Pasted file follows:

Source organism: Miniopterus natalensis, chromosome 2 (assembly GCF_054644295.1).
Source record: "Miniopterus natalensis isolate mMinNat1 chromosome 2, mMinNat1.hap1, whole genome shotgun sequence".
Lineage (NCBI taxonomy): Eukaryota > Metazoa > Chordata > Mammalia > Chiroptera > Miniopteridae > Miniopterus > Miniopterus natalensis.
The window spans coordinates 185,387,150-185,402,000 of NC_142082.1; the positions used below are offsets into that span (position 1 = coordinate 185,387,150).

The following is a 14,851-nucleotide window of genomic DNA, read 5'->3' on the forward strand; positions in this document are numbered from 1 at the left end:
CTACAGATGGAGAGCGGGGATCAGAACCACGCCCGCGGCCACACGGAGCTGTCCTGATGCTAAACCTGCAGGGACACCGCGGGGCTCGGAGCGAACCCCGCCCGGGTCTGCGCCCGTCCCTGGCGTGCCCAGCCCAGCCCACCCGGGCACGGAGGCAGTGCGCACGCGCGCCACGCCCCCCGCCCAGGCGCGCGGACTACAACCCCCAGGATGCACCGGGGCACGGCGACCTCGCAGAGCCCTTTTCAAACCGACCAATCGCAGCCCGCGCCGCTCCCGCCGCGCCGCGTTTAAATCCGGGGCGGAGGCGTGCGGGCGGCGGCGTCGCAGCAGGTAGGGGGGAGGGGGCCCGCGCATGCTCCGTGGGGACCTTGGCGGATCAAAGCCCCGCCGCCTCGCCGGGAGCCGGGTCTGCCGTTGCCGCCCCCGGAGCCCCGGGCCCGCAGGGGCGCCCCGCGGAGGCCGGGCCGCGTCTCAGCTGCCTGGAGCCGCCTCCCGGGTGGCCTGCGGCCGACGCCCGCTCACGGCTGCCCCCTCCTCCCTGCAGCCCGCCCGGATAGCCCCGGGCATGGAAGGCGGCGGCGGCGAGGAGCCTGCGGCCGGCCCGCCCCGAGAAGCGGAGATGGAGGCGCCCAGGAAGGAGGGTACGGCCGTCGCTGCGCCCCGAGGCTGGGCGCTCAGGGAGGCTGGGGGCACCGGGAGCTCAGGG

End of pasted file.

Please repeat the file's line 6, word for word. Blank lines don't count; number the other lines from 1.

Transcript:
CTACAGATGGAGAGCGGGGATCAGAACCACGCCCGCGGCCACACGGAGCTGTCCTGATGCTAAACCTGCAGGGACACCGCGGGGCTCGGAGCGAACCCCGCCCGGGTCTGCGCCCGTCCCTGGCGTGCCCAGCCCAGCCCACCCGGGCACGGAGGCAGTGCGCACGCGCGCCACGCCCCCCGCCCAGGCGCGCGGACTACAACCCCCAGGATGCACCGGGGCACGGCGACCTCGCAGAGCCCTTTTCAAACCGACCAATCGCAGCCCGCGCCGCTCCCGCCGCGCCGCGTTTAAATCCGGGGCGGAGGCGTGCGGGCGGCGGCGTCGCAGCAGGTAGGGGGGAGGGGGCCCGCGCATGCTCCGTGGGGACCTTGGCGGATCAAAGCCCCGCCGCCTCGCCGGGAGCCGGGTCTGCCGTTGCCGCCCCCGGAGCCCCGGGCCCGCAGGGGCGCCCCGCGGAGGCCGGGCCGCGTCTCAGCTGCCTGGAGCCGCCTCCCGGGTGGCCTGCGGCCGACGCCCGCTCACGGCTGCCCCCTCCTCCCTGCAGCCCGCCCGGATAGCCCCGGGCATGGAAGGCGGCGGCGGCGAGGAGCCTGCGGCCGGCCCGCCCCGAGAAGCGGAGATGGAGGCGCCCAGGAAGGAGGGTACGGCCGTCGCTGCGCCCCGAGGCTGGGCGCTCAGGGAGGCTGGGGGCACCGGGAGCTCAGGG